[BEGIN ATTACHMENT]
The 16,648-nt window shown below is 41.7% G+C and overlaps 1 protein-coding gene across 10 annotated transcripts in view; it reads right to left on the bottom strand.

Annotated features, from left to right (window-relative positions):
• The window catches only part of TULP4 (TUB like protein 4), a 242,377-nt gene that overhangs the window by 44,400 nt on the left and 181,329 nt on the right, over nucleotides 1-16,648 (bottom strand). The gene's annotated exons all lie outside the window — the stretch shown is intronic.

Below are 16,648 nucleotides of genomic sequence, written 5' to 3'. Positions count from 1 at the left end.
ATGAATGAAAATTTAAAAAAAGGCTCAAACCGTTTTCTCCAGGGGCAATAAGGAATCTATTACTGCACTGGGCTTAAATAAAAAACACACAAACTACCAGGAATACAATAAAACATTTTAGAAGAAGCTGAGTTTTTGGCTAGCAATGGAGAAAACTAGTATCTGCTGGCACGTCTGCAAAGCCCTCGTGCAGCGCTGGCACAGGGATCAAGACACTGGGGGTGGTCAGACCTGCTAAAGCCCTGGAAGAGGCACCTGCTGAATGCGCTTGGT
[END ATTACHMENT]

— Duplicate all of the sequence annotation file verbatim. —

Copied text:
The 16,648-nt window shown below is 41.7% G+C and overlaps 1 protein-coding gene across 10 annotated transcripts in view; it reads right to left on the bottom strand.

Annotated features, from left to right (window-relative positions):
• The window catches only part of TULP4 (TUB like protein 4), a 242,377-nt gene that overhangs the window by 44,400 nt on the left and 181,329 nt on the right, over nucleotides 1-16,648 (bottom strand). The gene's annotated exons all lie outside the window — the stretch shown is intronic.

Below are 16,648 nucleotides of genomic sequence, written 5' to 3'. Positions count from 1 at the left end.
ATGAATGAAAATTTAAAAAAAGGCTCAAACCGTTTTCTCCAGGGGCAATAAGGAATCTATTACTGCACTGGGCTTAAATAAAAAACACACAAACTACCAGGAATACAATAAAACATTTTAGAAGAAGCTGAGTTTTTGGCTAGCAATGGAGAAAACTAGTATCTGCTGGCACGTCTGCAAAGCCCTCGTGCAGCGCTGGCACAGGGATCAAGACACTGGGGGTGGTCAGACCTGCTAAAGCCCTGGAAGAGGCACCTGCTGAATGCGCTTGGT